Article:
Darrell “DJ” Harding Jr., star wide receiver for the West Orange football team and a Duke University commit, wants to be known for his success on the field — and in the classroom.
Darrell “DJ” Harding Jr. is very good at football.
Rated a three-star prospect by recruiting services such as Rivals and 247sports, the athletic abilities of the senior wide receiver for the West Orange Warriors have had college coaches fawning for a few years now.
But simply being good at football never has been the goal — not in the Harding household.
“That’s one thing my parents always put an emphasis on — part of me getting good grades is them pushing me,” Harding said. “It didn’t matter if I was good at football, their goal was to make me the best person I could be — not necessarily the best athlete.”
It would seem Harding’s parents — Darrell Harding Sr. and Heather Harding — have been successful on both fronts.
Harding isn’t just committed to play Division I football — he is committed to Duke University. It’s a commitment made possible in part because Harding also has a 4.4 weighted-GPA and scored an 1,130 on the SAT.
He excels in the classroom at West Orange High and, for good measure, is lauded as one of the most pleasant and respectful students on campus.
“I told some people the other day ... I’ve never really had somebody in my program who just does everything right, all the time,” Warriors head coach Bob Head said. “He’s just one of those kids who does everything right and tries to lift up everybody else around him.”
Of course, although being good at football has not been the ultimate goal, it sure is a plus — for Harding and for the Warriors (4-1).
After a junior season in 2017 during which he caught 24 passes for 390 yards and eight touchdowns, Harding has already racked up 16 catches for 332 yards and five touchdowns at the midway point of his senior season. He also has a kickoff return for a touchdown.
His numbers don’t tell the entire story, either.
For instance, two of his touchdowns this year came at pivotal moments for the Warriors in a win against Dr. Phillips. As a junior, he had two crucial touchdowns in a signature victory against Apopka. Time and again, he has played well for West Orange in important moments.
"He's just a big-time player. When the competition gets better, his play gets better. He has a knack for making big plays."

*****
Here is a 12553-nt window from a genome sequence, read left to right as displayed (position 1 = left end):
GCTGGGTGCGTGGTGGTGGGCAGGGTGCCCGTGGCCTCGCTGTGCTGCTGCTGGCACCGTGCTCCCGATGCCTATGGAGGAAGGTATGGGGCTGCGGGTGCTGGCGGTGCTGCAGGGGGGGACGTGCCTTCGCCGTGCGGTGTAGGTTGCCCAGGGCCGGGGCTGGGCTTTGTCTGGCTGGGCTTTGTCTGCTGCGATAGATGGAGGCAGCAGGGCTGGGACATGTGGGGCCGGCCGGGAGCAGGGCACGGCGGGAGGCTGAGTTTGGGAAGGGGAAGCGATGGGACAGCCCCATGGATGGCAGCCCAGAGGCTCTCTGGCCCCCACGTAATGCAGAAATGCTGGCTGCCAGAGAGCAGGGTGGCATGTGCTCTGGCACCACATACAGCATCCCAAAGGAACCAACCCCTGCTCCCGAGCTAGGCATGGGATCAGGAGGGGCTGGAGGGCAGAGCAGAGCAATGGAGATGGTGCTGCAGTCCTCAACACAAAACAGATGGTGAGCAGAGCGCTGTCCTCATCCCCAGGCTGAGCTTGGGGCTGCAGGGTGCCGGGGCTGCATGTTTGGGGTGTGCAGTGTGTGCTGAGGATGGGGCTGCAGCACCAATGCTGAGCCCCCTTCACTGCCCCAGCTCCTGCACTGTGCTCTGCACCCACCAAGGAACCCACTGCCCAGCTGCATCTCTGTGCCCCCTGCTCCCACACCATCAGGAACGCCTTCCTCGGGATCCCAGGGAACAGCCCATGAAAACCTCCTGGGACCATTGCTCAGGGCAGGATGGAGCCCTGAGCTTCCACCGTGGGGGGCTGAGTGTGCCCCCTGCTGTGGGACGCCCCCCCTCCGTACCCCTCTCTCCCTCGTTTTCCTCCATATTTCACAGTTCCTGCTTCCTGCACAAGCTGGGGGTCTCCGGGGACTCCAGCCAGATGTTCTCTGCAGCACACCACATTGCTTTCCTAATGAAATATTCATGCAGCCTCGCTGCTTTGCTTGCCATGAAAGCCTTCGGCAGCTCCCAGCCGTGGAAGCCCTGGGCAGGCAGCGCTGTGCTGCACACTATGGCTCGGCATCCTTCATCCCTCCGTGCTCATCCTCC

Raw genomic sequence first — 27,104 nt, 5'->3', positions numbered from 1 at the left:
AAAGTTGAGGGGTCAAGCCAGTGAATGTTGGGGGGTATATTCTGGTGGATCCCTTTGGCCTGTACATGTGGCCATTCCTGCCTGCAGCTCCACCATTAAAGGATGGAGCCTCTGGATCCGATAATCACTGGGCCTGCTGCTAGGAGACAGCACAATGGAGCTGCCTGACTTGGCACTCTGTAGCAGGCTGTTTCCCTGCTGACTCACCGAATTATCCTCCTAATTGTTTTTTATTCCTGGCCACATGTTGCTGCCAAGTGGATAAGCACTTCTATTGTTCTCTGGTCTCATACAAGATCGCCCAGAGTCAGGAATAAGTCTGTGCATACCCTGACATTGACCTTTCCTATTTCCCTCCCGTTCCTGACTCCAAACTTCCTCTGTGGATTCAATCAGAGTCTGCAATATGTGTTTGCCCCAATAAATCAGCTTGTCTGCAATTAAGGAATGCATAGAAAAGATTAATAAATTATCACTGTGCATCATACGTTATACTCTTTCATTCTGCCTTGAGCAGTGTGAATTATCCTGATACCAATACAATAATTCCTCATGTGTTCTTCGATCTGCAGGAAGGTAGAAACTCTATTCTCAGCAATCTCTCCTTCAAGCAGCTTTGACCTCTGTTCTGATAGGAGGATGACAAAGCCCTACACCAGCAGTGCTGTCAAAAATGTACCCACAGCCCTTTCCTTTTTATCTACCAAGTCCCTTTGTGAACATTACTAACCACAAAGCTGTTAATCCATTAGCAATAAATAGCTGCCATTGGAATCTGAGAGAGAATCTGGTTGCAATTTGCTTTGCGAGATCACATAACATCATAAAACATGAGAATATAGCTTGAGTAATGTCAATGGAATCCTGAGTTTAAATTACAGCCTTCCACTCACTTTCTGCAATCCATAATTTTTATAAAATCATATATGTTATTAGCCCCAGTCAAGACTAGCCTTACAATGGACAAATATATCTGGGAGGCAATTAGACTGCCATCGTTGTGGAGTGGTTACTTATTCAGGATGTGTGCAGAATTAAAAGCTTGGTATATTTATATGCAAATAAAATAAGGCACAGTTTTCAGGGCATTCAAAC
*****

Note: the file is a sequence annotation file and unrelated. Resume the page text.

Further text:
— Bob Head, West Orange football coach
“He’s just a big-time player,” Head said. “When the competition gets better, his play gets better. He has a knack for making big plays.”
Harding was called up to the Warriors’ varsity squad as a freshman in 2015 — he was playing defensive back at the time — just in time for the program’s memorable run to the FHSAA Class 8A State Semifinals. Part of an expanded playoff roster, he did not see the field during the regional playoffs but instead soaked in the experience of playing for a state-ranked team, full of Division I prospects.
It has given him the ability to compare and contrast the two teams — and their outlook.
“That team had a little bit more talent,” Harding said. “But I believe this is the closest team that we’ve had. ... I believe we have the same potential to go far this year.”
It helps, also, that the on-field connection between him and quarterback Elijah Stimmell has progressed as much as it has. In 2017, Stimmell spent most of the season in a position battle with Brenden Cyr — a battle that Stimmell eventually won.
With no doubt about who the starter is this fall — Cyr is a quarterback for Dr. Phillips — the plan of attack put together by offensive coordinator Vernon Mitchell has had the added benefit of familiarity and has been that much more effective.
“It’s a great feeling when this offense is clicking,” Harding said. “Stimmell did a great job of stepping up ... and he’ll be great from here on out.”
The West Orange football team is about to enter the most important stretch of the season. Games against Wekiva, Jones and Apopka will go a long way toward determining its playoff fate.
It looms large for every member of the team, Harding included, but it does not obscure the big-picture goal this senior has so far as his legacy on campus.
“I want to be remembered not just for what I do on the field,” Harding said. “Being able to be remembered on the field and in the classroom is just giving another reason for people to look up to you. I just want to make sure I’m setting the right example.”